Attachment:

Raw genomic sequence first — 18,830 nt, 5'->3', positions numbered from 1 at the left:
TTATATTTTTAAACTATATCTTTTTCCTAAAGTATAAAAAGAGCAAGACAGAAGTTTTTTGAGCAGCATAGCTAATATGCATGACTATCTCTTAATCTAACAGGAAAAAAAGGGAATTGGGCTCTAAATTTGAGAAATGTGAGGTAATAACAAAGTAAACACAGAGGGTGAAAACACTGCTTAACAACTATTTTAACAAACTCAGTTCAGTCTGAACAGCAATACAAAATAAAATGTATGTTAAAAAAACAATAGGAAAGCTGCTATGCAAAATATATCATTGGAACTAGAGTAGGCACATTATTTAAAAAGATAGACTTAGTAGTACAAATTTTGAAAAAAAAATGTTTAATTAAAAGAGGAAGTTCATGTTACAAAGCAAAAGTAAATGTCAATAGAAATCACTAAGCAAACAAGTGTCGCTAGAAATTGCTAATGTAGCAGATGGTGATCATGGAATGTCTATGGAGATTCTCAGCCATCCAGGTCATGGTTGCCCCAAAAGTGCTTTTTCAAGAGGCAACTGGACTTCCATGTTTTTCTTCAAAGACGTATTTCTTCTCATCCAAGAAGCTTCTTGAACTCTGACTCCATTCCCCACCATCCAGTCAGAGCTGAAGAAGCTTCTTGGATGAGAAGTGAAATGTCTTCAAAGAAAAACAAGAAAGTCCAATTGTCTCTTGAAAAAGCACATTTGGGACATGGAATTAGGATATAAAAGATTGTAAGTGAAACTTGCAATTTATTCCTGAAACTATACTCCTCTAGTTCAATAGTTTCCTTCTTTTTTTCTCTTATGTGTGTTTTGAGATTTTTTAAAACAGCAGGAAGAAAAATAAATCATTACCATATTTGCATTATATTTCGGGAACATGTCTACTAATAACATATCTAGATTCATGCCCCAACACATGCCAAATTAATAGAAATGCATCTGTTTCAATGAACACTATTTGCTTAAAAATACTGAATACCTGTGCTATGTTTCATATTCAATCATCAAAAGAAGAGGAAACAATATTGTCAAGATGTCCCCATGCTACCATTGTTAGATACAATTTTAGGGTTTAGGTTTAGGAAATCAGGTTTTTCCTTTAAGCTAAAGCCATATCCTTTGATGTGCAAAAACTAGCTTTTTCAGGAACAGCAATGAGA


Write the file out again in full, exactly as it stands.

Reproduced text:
Raw genomic sequence first — 18,830 nt, 5'->3', positions numbered from 1 at the left:
TTATATTTTTAAACTATATCTTTTTCCTAAAGTATAAAAAGAGCAAGACAGAAGTTTTTTGAGCAGCATAGCTAATATGCATGACTATCTCTTAATCTAACAGGAAAAAAAGGGAATTGGGCTCTAAATTTGAGAAATGTGAGGTAATAACAAAGTAAACACAGAGGGTGAAAACACTGCTTAACAACTATTTTAACAAACTCAGTTCAGTCTGAACAGCAATACAAAATAAAATGTATGTTAAAAAAACAATAGGAAAGCTGCTATGCAAAATATATCATTGGAACTAGAGTAGGCACATTATTTAAAAAGATAGACTTAGTAGTACAAATTTTGAAAAAAAAATGTTTAATTAAAAGAGGAAGTTCATGTTACAAAGCAAAAGTAAATGTCAATAGAAATCACTAAGCAAACAAGTGTCGCTAGAAATTGCTAATGTAGCAGATGGTGATCATGGAATGTCTATGGAGATTCTCAGCCATCCAGGTCATGGTTGCCCCAAAAGTGCTTTTTCAAGAGGCAACTGGACTTCCATGTTTTTCTTCAAAGACGTATTTCTTCTCATCCAAGAAGCTTCTTGAACTCTGACTCCATTCCCCACCATCCAGTCAGAGCTGAAGAAGCTTCTTGGATGAGAAGTGAAATGTCTTCAAAGAAAAACAAGAAAGTCCAATTGTCTCTTGAAAAAGCACATTTGGGACATGGAATTAGGATATAAAAGATTGTAAGTGAAACTTGCAATTTATTCCTGAAACTATACTCCTCTAGTTCAATAGTTTCCTTCTTTTTTTCTCTTATGTGTGTTTTGAGATTTTTTAAAACAGCAGGAAGAAAAATAAATCATTACCATATTTGCATTATATTTCGGGAACATGTCTACTAATAACATATCTAGATTCATGCCCCAACACATGCCAAATTAATAGAAATGCATCTGTTTCAATGAACACTATTTGCTTAAAAATACTGAATACCTGTGCTATGTTTCATATTCAATCATCAAAAGAAGAGGAAACAATATTGTCAAGATGTCCCCATGCTACCATTGTTAGATACAATTTTAGGGTTTAGGTTTAGGAAATCAGGTTTTTCCTTTAAGCTAAAGCCATATCCTTTGATGTGCAAAAACTAGCTTTTTCAGGAACAGCAATGAGA